Wednesday, August 19, 2009

The Road Less Traveled

I'm back from Japan, physically and spiritually refreshed, ready to embrace my jobs , my blogging, and my outdoor activities with new vigor.

In previous years, my vacations have been about movement - hiking the John Muir trail, climbing in Yosemite, and exploring the outdoors with my family.

This year's trip to Japan was about people. My family and I had remarkable experiences that were not about traveling to every tourist spot, taking a few photographs, then shuttling to the next location. Instead, we based our ourselves in Kyoto for 2 weeks and in the Inland Sea (Miyajima) for 3 days, spending time with shopkeepers, craftsman and friends. Here a few examples:

We had the opportunity to spend a few hours with the President of Shoyeido Incense, Masataka Hata, the 12th generation leader of the company. He led us in a traditional Japanese incense ceremony (Koh-do), teaching us the details of refined arts from the 1600's.

We had the opportunity to meet with the owner of Horaido Tea, Nagahiro Yasumori, whose family has sold tea in Kyoto since 1803. He taught us how to make the ideal cup of Gyokuro and Sencha green tea.

We spent an afternoon with Ken-ichi Utsuki, owner of Aizenkobo workshop, a traditional Japanese natural indigo dying and textile firm. He and his son fitted me with a Samue (Japanese workclothes for Zen monks and tradespeople).

We met with Kunimi Naito and her family, makers of traditional Japanese Geta (wooden sandals) in the Gion (Geisha) district of Kyoto. They carefully studied my feet and are making a custom pair of geta for my 27cm western-sized foot.

We met with a Sake brewer and tasted the range of his handmade Ginjo and Daiginjo sakes.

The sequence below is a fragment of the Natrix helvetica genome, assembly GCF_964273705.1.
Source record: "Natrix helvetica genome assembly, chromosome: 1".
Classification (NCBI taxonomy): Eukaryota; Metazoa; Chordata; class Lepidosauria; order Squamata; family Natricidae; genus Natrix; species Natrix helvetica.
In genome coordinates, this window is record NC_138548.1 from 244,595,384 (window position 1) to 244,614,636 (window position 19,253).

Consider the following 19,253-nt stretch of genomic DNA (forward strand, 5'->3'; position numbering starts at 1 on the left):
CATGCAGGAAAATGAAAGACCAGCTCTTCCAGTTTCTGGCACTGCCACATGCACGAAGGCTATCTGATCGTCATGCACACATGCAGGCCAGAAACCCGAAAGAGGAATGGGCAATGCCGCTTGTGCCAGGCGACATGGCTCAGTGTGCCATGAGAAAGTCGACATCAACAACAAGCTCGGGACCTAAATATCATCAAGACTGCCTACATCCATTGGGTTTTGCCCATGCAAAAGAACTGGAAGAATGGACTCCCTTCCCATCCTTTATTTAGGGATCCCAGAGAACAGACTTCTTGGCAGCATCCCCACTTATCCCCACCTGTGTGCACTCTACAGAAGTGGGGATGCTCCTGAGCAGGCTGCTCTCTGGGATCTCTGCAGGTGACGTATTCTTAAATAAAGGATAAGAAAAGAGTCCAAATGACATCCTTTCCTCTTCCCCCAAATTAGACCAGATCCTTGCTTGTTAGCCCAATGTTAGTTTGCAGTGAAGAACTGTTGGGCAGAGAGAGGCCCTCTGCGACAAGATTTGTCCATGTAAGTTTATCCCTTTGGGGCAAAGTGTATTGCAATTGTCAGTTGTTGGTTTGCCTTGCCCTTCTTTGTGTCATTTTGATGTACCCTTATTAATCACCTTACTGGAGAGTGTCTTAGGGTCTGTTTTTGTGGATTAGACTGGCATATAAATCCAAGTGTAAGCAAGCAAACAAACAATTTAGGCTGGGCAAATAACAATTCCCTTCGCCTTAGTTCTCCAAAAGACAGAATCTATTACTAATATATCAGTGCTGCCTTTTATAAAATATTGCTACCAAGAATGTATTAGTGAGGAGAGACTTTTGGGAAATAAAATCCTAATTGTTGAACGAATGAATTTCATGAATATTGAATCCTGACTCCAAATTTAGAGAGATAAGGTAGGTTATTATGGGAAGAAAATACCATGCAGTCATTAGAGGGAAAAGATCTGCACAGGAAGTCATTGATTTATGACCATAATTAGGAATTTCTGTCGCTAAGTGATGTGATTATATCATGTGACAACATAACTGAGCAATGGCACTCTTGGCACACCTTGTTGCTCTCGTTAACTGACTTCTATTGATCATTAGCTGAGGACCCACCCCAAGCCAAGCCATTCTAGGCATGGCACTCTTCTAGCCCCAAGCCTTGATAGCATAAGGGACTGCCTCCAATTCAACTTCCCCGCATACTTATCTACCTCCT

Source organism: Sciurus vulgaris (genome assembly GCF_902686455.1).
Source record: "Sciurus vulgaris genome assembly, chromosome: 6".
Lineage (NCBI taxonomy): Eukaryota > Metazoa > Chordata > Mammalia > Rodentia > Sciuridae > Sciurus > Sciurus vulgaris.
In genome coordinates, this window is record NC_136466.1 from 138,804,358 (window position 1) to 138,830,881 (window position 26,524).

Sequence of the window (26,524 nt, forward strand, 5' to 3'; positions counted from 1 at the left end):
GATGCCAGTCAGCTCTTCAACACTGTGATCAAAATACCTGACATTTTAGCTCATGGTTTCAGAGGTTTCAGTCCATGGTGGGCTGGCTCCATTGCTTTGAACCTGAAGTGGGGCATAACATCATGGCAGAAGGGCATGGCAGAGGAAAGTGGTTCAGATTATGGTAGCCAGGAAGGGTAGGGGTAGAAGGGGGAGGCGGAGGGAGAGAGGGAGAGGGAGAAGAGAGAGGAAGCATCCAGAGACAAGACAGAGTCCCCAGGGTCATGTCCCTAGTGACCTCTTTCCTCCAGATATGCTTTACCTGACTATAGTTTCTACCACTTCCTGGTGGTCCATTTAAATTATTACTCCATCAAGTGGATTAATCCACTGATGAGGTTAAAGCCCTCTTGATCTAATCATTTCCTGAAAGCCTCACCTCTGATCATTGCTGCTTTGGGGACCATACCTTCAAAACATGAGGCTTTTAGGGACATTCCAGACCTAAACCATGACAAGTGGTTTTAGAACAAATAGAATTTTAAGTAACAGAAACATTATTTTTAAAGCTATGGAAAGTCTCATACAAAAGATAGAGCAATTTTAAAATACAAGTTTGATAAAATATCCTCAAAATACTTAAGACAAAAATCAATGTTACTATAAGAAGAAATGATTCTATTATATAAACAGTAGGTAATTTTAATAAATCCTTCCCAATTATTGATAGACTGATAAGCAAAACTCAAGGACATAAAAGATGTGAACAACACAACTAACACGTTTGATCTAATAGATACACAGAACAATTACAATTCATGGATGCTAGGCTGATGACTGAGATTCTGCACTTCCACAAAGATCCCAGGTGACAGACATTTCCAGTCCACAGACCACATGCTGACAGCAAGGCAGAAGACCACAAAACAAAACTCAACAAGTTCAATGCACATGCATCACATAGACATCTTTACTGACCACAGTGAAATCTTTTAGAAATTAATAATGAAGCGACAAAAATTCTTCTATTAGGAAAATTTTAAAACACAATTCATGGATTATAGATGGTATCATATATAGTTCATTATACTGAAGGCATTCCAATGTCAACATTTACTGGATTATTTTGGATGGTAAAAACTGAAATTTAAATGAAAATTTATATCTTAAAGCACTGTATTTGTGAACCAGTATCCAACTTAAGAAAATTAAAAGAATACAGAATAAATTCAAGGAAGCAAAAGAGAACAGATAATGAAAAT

We viewed the bonfires of Obon with faculty members from Kyoto and Keio University.

I played Shakuhachi in a 500 year old mountaintop temple overlooking the Inland Sea with a Zen monk who played a Conch shell.

We made traditional Japanese sweets (Wagashi) with a master craftsman.

We had incredible Zen meals in small family run restaurants such as Kiko

I want to thank our Japanese hosts, Dr. Hiroyuki Yoshihara and Michiko Yoshida for making it all possible.

There are so many memories and spiritual experiences to describe that I will use the next several months on my Thursday blogs to share everything I learned about traditional Japanese culture from the master craftsman who taught me over the past two weeks.

5 comments:

Brian Ahier said...

Welcome home John!
Sounds like you and your family had quite an adventure. I look forward to your updates this evening...

Sharon said...

I've not commented before, but I have been waiting for your return from Japan to hear about the time you had there. Wonderful post! I look forward to Thursdays for more of the story. Thank you so much for sharing and for being such a meticulous observer/reporter.

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